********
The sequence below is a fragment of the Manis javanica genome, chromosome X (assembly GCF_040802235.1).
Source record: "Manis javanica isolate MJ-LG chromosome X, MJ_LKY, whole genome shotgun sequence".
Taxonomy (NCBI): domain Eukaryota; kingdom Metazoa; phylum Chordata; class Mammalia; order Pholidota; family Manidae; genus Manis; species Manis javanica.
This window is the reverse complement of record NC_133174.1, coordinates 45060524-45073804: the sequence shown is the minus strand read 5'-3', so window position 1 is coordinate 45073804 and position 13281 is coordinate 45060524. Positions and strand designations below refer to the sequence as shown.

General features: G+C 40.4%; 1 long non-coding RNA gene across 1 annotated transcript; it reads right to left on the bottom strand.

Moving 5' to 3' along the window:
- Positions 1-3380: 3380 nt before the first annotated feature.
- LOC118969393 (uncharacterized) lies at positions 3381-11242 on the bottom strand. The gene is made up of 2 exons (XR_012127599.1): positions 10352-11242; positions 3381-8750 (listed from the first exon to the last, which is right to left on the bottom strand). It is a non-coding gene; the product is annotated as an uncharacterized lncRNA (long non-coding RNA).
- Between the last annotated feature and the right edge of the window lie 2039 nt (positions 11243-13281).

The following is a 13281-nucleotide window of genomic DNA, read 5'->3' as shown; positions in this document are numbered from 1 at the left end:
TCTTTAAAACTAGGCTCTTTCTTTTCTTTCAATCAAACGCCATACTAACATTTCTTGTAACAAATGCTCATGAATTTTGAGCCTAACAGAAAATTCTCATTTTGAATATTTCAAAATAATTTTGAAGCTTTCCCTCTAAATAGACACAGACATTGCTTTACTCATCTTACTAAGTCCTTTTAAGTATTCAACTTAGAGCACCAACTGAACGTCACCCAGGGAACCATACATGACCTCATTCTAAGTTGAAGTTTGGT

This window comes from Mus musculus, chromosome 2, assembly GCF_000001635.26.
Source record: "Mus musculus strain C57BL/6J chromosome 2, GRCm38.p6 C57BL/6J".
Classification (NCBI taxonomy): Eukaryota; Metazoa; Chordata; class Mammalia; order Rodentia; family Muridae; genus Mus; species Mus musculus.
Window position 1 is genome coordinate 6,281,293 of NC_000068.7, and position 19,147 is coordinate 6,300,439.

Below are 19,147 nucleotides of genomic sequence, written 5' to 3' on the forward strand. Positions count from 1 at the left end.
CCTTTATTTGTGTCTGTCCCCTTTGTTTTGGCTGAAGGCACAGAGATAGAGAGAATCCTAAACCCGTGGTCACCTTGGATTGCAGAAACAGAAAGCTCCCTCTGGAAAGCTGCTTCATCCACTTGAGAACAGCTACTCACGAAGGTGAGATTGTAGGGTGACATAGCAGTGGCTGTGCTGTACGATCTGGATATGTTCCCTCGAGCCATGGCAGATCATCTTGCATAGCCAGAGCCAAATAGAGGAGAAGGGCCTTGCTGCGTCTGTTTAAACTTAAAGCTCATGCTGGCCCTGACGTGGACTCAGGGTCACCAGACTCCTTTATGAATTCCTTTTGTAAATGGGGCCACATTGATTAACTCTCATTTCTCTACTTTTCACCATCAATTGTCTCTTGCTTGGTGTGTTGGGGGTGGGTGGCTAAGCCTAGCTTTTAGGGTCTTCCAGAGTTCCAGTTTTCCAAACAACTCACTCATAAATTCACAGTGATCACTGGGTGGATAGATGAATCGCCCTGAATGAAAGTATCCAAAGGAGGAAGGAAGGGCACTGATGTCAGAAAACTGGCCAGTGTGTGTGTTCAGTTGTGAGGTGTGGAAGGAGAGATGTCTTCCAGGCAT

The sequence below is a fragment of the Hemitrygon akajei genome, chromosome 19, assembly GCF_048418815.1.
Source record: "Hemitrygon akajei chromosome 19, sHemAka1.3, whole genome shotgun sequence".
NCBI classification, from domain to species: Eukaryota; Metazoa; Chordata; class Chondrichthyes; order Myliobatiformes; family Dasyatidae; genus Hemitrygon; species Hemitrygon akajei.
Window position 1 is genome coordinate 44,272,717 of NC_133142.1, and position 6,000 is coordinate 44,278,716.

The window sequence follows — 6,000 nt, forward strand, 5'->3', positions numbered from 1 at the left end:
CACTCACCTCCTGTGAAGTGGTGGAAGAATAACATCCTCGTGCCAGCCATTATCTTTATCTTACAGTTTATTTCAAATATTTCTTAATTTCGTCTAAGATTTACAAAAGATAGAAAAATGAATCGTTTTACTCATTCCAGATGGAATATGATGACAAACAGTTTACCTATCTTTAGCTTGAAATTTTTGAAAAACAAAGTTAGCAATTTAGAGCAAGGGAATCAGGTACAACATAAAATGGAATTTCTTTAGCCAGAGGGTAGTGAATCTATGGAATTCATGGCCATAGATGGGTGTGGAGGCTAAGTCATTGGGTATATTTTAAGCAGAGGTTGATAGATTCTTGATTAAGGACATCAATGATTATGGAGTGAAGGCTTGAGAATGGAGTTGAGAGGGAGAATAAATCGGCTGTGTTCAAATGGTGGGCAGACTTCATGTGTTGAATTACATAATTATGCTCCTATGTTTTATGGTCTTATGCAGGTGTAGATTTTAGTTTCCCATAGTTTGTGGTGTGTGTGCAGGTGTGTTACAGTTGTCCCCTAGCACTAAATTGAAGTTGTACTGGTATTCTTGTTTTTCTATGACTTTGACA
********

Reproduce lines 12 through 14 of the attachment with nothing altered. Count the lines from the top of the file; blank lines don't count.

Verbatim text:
This window comes from Mus musculus, chromosome 2, assembly GCF_000001635.26.
Source record: "Mus musculus strain C57BL/6J chromosome 2, GRCm38.p6 C57BL/6J".
Classification (NCBI taxonomy): Eukaryota; Metazoa; Chordata; class Mammalia; order Rodentia; family Muridae; genus Mus; species Mus musculus.